During the George W. Bush administration, Ben Carson was a member of the President’s Council on Bioethics. Compared to separating conjoined twins in a landmark surgical procedure, this might seem like a small item on his resume. But there’s good reason to think that his bioethics experience helped shape the thinking that has made him so appealing to many social conservatives.
I made the call about Carson’s appeal earlier this year in the Huffington Post. Talking about who might win the hearts of traditionalists I wrote that “at the moment the early favorite is Ben Carson. He seems to have been sent down from central casting for the role. An up-by-his-bootstraps African-American neurosurgeon who speaks softly but carries a big rhetorical scalpel, Carson was a member of President George W. Bush’s bioethics council, which was notably skeptical about biotechnological innovations that challenged traditional notions of and respect for human beings. Enthusiasm for Carson could power him through the early going and give him reason to hang in for quite a while.”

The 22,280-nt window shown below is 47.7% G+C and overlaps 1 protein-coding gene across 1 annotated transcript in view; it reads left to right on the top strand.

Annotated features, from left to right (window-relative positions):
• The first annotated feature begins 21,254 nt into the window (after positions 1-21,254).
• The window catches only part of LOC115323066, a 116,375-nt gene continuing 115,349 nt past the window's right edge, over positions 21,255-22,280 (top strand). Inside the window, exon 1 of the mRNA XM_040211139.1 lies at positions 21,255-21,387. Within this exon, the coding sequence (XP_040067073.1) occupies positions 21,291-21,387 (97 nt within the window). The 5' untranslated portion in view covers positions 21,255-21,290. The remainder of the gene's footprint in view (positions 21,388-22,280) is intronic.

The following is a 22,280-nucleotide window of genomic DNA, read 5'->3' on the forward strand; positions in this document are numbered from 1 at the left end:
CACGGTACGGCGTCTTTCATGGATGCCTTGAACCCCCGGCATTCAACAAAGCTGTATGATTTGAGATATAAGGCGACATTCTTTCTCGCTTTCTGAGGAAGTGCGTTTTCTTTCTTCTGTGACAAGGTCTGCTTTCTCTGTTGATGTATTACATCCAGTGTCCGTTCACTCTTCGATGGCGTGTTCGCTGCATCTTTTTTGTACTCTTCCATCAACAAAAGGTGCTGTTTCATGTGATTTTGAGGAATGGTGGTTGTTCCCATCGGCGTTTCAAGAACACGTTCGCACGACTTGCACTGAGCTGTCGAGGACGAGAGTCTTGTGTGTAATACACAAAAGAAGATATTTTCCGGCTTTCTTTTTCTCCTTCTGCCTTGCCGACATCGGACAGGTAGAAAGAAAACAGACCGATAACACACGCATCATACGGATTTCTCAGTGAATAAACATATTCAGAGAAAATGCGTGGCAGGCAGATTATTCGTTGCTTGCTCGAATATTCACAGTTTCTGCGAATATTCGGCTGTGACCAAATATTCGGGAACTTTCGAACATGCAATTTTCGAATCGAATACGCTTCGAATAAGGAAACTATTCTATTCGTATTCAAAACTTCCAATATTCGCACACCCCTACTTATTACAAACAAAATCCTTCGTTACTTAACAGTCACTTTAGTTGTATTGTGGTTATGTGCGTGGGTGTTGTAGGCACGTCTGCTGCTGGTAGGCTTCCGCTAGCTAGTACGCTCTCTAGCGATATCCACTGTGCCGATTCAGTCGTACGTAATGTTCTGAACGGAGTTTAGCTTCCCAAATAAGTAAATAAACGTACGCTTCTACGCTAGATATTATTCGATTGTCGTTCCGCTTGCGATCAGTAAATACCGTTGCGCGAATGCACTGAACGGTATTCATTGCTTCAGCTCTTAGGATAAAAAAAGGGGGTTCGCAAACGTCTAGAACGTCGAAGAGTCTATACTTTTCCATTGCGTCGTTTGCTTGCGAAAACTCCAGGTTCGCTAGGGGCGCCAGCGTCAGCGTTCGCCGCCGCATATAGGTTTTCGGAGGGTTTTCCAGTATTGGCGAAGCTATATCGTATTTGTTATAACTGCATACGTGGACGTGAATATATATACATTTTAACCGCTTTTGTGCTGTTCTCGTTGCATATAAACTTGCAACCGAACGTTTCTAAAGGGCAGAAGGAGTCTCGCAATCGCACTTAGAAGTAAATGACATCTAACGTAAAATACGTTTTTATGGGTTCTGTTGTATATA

The professional pundits and politicos missed this point because they failed to understand how central certain bioethical values are to social conservatives, especially evangelical Christians. For decades, bioethics scholars have been arguing about the ethics of new reproductive technologies like in vitro fertilization and the prospect that while preventing suffering they might also undermine human dignity.
Carson was a member of the bioethics council when they issued a report on embryonic stem cell research in 2005. At that time, conservatives were hoping for an alternative to the destruction of embryos in laboratories that wished to obtain valuable stem cells that might help scientists understand the origins of disease and how to use those cells for new treatments.
The views, opinions and positions expressed by these authors and blogs are theirs and do not necessarily represent that of the Bioethics Research Library and Kennedy Institute of Ethics or Georgetown University.